2014 – A Year of Creative Deconstruction
Ah, the holidays; spend money, spend money and spend more money. Here’s an idea; if we celebrated this festive occasion every four years we would all be in better spirits come December. More time to forget and more time to anticipate; think World Cup Soccer or the Olympics…magic!
On the bright side, the holidays do offer time to reflect, and for me that means making sense of the goings on in restaurant world. Usually twelve months of culinary action is easy to review. But 2014 was different. Given the hyper speed of chef driven innovation, the mass media exposure of restaurant related content and the interest in manipulating food beyond its basic function, 2014 had more to offer.
When I opened my first restaurant in East Atlanta Village in 1995 it was just me, a handful of crack dealers and a guy named Abe who recovered and sold used hotel mattresses. Between the three of us we meet most of the community’s needs, although I am quite sure the other two made more money. Those were good times, simpler to some degree; you didn’t have to worry as much about a hot shot chef or pesky food trend coming around the corner every day.
19 years later, the industry has become hyper segmented; craft and specialty reign supreme, the playing field is crowded and operators have one chance, a spoon full at best, to impress critics and establish a niche in the marketplace. Japanese, African, Middle Eastern and Indian street foods fight for TV time and cook book titles. Green grocers, street markets and small farmers have found fame in sustainability. It’s no longer just a head of kale but rather who knows the nutrient density and from hence it came.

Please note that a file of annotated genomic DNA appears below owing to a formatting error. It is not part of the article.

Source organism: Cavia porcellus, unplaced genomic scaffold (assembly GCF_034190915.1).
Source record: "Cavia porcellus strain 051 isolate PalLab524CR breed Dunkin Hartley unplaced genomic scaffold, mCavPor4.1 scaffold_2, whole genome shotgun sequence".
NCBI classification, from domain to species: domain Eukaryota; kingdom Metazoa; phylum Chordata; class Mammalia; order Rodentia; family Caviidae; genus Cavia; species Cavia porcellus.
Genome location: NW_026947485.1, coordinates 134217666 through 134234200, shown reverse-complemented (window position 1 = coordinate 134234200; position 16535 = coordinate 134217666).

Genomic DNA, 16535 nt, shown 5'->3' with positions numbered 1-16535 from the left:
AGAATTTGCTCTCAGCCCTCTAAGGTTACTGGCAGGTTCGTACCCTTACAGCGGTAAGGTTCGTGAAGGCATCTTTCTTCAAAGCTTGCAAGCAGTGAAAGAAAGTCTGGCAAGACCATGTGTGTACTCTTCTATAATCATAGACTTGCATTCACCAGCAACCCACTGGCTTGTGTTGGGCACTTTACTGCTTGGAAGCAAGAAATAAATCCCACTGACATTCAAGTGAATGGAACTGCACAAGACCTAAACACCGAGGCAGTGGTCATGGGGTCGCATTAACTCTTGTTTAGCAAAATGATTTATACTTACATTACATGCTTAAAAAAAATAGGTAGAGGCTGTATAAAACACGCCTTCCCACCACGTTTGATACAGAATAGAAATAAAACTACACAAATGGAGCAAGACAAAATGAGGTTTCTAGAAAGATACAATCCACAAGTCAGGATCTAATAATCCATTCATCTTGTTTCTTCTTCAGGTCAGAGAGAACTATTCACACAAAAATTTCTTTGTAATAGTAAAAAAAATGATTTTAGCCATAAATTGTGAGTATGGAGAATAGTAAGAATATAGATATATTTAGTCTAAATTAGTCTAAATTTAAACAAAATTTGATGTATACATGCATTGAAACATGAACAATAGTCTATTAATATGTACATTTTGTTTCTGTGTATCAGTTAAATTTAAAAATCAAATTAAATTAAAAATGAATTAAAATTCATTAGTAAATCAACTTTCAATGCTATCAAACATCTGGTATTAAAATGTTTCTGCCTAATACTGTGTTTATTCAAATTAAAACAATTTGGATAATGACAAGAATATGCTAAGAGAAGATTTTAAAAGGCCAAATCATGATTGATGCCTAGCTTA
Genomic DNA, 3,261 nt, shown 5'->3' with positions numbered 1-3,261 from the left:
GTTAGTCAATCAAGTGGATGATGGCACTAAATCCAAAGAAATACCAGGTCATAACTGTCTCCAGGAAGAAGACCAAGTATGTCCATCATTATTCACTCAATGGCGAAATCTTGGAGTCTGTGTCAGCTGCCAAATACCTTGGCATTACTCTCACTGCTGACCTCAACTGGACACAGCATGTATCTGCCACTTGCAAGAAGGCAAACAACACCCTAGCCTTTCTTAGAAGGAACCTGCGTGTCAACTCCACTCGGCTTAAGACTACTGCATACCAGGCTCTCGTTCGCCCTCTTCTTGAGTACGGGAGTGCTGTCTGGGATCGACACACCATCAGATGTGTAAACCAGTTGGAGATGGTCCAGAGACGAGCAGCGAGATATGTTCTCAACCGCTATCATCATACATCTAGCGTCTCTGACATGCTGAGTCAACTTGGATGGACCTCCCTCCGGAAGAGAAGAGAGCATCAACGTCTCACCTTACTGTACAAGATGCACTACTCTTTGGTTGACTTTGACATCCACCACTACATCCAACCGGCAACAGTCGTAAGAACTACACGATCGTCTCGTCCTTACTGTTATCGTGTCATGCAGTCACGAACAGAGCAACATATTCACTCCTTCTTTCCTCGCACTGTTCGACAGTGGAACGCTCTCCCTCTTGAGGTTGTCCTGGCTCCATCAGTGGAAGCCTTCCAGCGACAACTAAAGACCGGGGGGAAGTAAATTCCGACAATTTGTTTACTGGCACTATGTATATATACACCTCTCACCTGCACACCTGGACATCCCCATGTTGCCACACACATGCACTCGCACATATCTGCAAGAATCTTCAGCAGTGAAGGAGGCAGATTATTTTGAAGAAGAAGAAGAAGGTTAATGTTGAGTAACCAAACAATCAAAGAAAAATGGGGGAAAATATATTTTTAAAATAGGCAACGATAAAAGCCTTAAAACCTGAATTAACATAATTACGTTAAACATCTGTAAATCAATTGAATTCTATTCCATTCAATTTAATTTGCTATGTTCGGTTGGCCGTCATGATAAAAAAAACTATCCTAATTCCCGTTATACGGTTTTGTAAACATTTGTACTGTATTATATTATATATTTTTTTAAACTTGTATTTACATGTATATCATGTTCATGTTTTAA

2014 was the final blow in the deconstruction of the traditional restaurant model. Full service, over sized portions and expansive menus were finally KO’d. Nimble and focused concepts featuring single items of beer, charcuterie, chocolate, creamery, nuts, grains, oils & vinegars, juice, bacon, super foods and pickled veggies are just a few of the hundreds of classifications that claimed distinction and built industries onto themselves. These artisan shops reincarnated the art of counter service and a whole new generation of hucksters.
This year was not just about the mastery of specialty foods it was also about how those foods reached the customer. 2014 could be called the year of cardboard boxes, which saw the throttled presence of food delivery. Fresh food, prepared food, organic fruit, local CSA’s, dinner for a week, vegan sweet rolls, de-toxing juices and anything from any restaurant or grocery store was just a point, click and FedEx ride away from your doorstep.
How we ate was different; smaller portions and explosive flavors served faster in nontraditional settings. Street side, food stall and community table gathering options satisfied a populace with a temperament for variety and adventure. Atlanta saw the unveiling of its first food hall with several more of these purveyor emporiums slated for 2015. Pop up’s, finally free of their fevered media attention settled into the incubators they were meant to be; producing food innovation and honing young culinary talent.
Speaking of young talent, many food truck owners put down roots in brick n’ mortar locations this past year. This was a natural iteration for these gleaming culinary vessels and I was happy to see the transformation.
High end restaurants this year were still looking for their stride. A few Atlanta restaurant groups were worthy players, but poor service and food quality inconsistencies across the board did not warrant $40 entrees and $100 bottles of wine. I encountered too many conceited owners, “I don’t want to hear your complaint”, sub par servers, “who ordered the mussels?”, and back of the house miscues, “sorry for the wait, there was a big party ahead of you”. Flashy interior designs, constant media attention and celebrity chefdom continued to drive the popularity of this segment. Who will tell the emperor that he is wearing no clothes?
Alas, let’s not forget the chain restaurants. In 2014 the fast food industry, the master marketers that they are, shrouded their greasy image in the form of a cozy coffee shop. As healthier menu items were pushed down the road for another CEO to deal with, these peddlers of salt, sugar and fat disguised themselves as warm and friendly. Upholstered seating, art on the walls and indirect lighting were supposed to make us forget about the food. On the upside, you could plug in your laptop at one of these places, (they were never crowded), and use their free wi-fi.
What’s in Store for 2015…Until Next Time